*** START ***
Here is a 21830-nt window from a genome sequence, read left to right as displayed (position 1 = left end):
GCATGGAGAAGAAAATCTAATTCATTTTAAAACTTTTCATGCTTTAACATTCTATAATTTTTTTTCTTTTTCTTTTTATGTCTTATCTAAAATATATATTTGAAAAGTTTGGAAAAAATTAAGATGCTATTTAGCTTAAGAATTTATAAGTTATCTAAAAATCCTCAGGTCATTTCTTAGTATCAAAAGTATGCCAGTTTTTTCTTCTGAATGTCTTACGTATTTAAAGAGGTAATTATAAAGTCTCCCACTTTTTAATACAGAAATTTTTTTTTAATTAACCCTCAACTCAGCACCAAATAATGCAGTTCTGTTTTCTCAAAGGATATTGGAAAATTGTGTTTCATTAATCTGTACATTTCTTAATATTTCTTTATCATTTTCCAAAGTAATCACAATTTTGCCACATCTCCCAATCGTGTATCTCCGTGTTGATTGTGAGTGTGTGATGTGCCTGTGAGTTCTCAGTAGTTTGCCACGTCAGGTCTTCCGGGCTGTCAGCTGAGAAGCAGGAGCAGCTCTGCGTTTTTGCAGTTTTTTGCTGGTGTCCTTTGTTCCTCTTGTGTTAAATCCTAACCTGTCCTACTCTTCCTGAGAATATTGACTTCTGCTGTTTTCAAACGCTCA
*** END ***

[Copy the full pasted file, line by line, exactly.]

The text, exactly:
Here is a 21830-nt window from a genome sequence, read left to right as displayed (position 1 = left end):
GCATGGAGAAGAAAATCTAATTCATTTTAAAACTTTTCATGCTTTAACATTCTATAATTTTTTTTCTTTTTCTTTTTATGTCTTATCTAAAATATATATTTGAAAAGTTTGGAAAAAATTAAGATGCTATTTAGCTTAAGAATTTATAAGTTATCTAAAAATCCTCAGGTCATTTCTTAGTATCAAAAGTATGCCAGTTTTTTCTTCTGAATGTCTTACGTATTTAAAGAGGTAATTATAAAGTCTCCCACTTTTTAATACAGAAATTTTTTTTTAATTAACCCTCAACTCAGCACCAAATAATGCAGTTCTGTTTTCTCAAAGGATATTGGAAAATTGTGTTTCATTAATCTGTACATTTCTTAATATTTCTTTATCATTTTCCAAAGTAATCACAATTTTGCCACATCTCCCAATCGTGTATCTCCGTGTTGATTGTGAGTGTGTGATGTGCCTGTGAGTTCTCAGTAGTTTGCCACGTCAGGTCTTCCGGGCTGTCAGCTGAGAAGCAGGAGCAGCTCTGCGTTTTTGCAGTTTTTTGCTGGTGTCCTTTGTTCCTCTTGTGTTAAATCCTAACCTGTCCTACTCTTCCTGAGAATATTGACTTCTGCTGTTTTCAAACGCTCA